Practical Punctuation

You sit in your psychologist’s chair, half reclined, your hands steepled over your belly. The good doctor turns to you inquisitorially and asks, “And how did that make you feel?”

Like crap, you think to yourself, but you shrug and avoid eye contact. Last week you failed an essay. Normally you would shrug off any failure, but this one stung, especially knowing how you failed it. Comma splices, run-on sentences… What even is a comma splice anyway? And the worst of it all is the fact that the more you try to study grammar and punctuation, the less sense it makes. Subjects and predicates and coordinate conjunctions. Nobody really understands that stuff, really. At least, that’s what you tell yourself.

You suddenly turn to the doc after a sullen silence. “How can I learn to punctuate? I don’t understand—I know what looks right, but that’s not enough, apparently. And studying punctuation? It’s like reading Morse code. And I don’t even know how to do that.”

The doc listens, head cocked, a half smile making its way across his lips. “Have you tried reading fiction?”

“Reading fiction? Like, books? Novels, I mean?”

“Yes. ‘Like’ books.” He laughs to himself. “You must have a favourite author. …No? Well, what about a favourite genre?”

You scrunch up your forehead. Favourite genre, eh? Romance? No no, that stuff’s not for me. Historical fiction? Maybe. If the characters were interesting. You think harder. “I really like Game of Thrones.”

“Ah, yes. Great choice. Why not pick something up in the Fantasy genre? There’s tons of wonderful stuff out there. Might I recommend—”

“Wait, wait,” you interrupt, waving a hand. “Where is this going? How is reading a Fantasy novel going to help me with punctuation? Isn’t actually studying punctuation going to help me instead?”

The doc’s second half-smile of the session makes you think that he knows something you don’t.

“And how is actually studying punctuation working out for you?” he asks. It doesn’t look like he wants an answer, so you keep your sarcasm to yourself. He continues, “So first of all, when you read fiction, you are internalizing—and more importantly, contextualizing—the grammar and punctuation, the sentence structure, the vocabulary… all of it. You said you know when something works and when something doesn’t, but you’re not sure how to fix it when it looks wrong. Well, reading fiction strengthens your understanding of the right and wrong of sentence structure and punctuation.”

“So, you’re saying don’t study punctuation.”

The doc sighed. “No, I’m saying that you’ve been studying punctuation incorrectly. You need to read more fiction to contextualize what you already know so that when you understand the ground rules of written English, you can apply them to your own writing. Here.”

He puts down his pad and pencil on a little table next to his chair and stands up. Muttering to himself, he walks over to one of the many overly-stuffed bookshelves lining the spacious office. The general clutter of the office somehow relaxes you; it is as if the regular use of the office and half-disarray of the many books and papers signify the human side of the old doctor, not the PhD that hangs crookedly on the wall.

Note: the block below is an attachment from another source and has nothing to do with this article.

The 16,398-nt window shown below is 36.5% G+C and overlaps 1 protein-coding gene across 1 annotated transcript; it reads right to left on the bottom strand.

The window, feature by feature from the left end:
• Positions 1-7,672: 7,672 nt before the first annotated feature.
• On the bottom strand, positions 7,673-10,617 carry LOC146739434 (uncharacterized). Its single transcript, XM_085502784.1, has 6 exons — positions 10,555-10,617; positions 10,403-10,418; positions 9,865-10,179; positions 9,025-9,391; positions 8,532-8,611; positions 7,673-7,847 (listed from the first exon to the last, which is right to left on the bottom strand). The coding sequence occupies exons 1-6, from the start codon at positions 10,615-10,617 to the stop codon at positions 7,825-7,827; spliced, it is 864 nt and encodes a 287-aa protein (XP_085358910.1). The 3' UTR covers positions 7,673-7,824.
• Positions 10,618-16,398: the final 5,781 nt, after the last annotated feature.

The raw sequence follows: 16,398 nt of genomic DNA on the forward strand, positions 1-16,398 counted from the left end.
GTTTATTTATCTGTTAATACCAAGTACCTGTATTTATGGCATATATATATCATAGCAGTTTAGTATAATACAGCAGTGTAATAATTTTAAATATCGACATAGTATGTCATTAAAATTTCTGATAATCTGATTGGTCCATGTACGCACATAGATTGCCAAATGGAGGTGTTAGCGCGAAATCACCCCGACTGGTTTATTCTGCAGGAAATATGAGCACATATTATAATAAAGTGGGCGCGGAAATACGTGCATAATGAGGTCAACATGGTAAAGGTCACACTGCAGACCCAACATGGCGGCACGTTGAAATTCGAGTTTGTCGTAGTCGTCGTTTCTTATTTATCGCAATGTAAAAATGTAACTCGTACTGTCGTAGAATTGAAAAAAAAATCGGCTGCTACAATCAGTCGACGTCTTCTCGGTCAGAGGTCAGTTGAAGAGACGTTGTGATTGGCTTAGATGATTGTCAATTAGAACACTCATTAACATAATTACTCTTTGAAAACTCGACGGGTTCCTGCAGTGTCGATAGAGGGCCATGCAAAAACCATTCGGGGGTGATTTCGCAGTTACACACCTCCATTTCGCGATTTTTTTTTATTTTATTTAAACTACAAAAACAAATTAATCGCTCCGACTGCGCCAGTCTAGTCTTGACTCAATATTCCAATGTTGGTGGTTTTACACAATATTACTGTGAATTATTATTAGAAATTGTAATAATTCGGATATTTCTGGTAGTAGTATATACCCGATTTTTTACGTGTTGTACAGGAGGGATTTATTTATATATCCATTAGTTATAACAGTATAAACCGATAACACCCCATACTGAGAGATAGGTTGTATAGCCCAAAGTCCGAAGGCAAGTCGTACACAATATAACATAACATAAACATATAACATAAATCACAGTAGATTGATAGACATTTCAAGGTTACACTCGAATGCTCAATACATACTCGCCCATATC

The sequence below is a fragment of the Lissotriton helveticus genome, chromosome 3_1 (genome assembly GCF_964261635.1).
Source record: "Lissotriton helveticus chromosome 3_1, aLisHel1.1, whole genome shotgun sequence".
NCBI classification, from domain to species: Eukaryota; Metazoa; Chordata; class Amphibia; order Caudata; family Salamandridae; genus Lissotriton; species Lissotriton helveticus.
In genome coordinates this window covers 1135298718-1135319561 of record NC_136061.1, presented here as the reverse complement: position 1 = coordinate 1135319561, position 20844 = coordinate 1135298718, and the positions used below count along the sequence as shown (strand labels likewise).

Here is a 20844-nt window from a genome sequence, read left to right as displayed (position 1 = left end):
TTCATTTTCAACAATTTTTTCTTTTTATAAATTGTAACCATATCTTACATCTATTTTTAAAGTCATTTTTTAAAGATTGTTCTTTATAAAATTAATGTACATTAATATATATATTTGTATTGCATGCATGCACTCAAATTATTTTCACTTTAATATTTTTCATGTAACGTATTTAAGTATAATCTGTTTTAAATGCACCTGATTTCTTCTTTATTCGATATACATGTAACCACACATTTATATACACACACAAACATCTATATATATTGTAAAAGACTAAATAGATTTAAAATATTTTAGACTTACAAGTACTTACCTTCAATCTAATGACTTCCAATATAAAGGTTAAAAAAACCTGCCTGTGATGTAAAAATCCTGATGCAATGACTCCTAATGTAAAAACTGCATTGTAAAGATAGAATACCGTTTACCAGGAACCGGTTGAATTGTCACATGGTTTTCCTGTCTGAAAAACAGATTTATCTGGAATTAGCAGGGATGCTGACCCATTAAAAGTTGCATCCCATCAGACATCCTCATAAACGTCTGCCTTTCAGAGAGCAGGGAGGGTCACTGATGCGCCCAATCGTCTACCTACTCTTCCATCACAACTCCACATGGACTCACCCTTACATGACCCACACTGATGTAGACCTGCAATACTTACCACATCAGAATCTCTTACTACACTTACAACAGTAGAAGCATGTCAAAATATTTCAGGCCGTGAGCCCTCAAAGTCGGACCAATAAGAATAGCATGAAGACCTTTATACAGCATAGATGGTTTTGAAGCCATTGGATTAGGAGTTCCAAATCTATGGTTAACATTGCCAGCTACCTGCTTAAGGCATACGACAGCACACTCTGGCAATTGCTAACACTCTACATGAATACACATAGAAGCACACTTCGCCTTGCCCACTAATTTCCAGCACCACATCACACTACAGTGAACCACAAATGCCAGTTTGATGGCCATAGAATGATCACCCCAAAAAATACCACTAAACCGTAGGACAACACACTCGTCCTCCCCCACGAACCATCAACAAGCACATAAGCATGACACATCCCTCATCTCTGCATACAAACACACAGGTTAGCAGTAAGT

A triumphant cry sounds from the doc as he slips a thick paperback from a shelf. “Here we are.” As he makes his way back to his seat, he floats the book over to you. You juggle it in your hands for a moment before getting the better of it.

Turning it over in your hands, you read, “The Eye of the World. Robert Jordan.”

“Yes, yes,” The doc confirms, settling himself once again. “A staple of my youth. …Well? Are you going to open it or not? I didn’t get up so you could stare at the cover.”

You clear your throat. The cover is very nicely done, you admit to yourself. “Any page?”

“Any page.”

You do so. “What am I supposed to be looking for?”

“Tell me what you see.”

“Words. Lots of them,” you laugh.

“I know that, you dummy. More specifically. What do you see?” He asks again, his voice more pressing, stressing the last syllable to mean more than just the word.

“I see… Punctuation—commas, periods. Lots of quotation marks. It looks like there is an argument happening. There’s lots of the—what do you call the big dash?”

“An em dash. Great piece of punctuation, that.”

“Yeah. Lots of em… Lots of those. Also, the usual words. Nouns, verbs. Wow, really strong verbs.” You let your eyes do more than just scan and you fall ever so slightly into the book. Everything… works. The sentence structure is varied with some very long, winding sentences and some purposefully short, powerful ones. The long sentences flow with commas and coordinate conjunctions; the short ones are bullets, sometimes lacking a subject, just for impact. And the dialogue is filled with complex sentences, punctuated with exclamations and question marks and ellipses.

You have to tear your eyes away from the page. “I think I get what you’re saying.”

“And what is it that I’m saying?” He waits patiently for your answer, already knowing what you will say.

“I need to develop my base instinct about grammar and punctuation by contextualizing what I already know. Hopefully, then, I will be able to edit my writing.”

The doc gives me a boyish grin. “Absolutely right. And you will be able to do more than just that; you will be able to increase your reading comprehension at the same time.”

You nod to yourself.

A little clock over the open window chimes, and the old man looks startled. “Well, why don’t you keep that until next month.”

“Thanks,” you say. You absentmindedly turn the book over in your hands. “I guess time’s up?”

“Indeed it is. ‘Till next time, young chap.”

“See you.” You leave the office, knowing there is much reading to do, but looking at the book in your hands, you think it might not be so bad.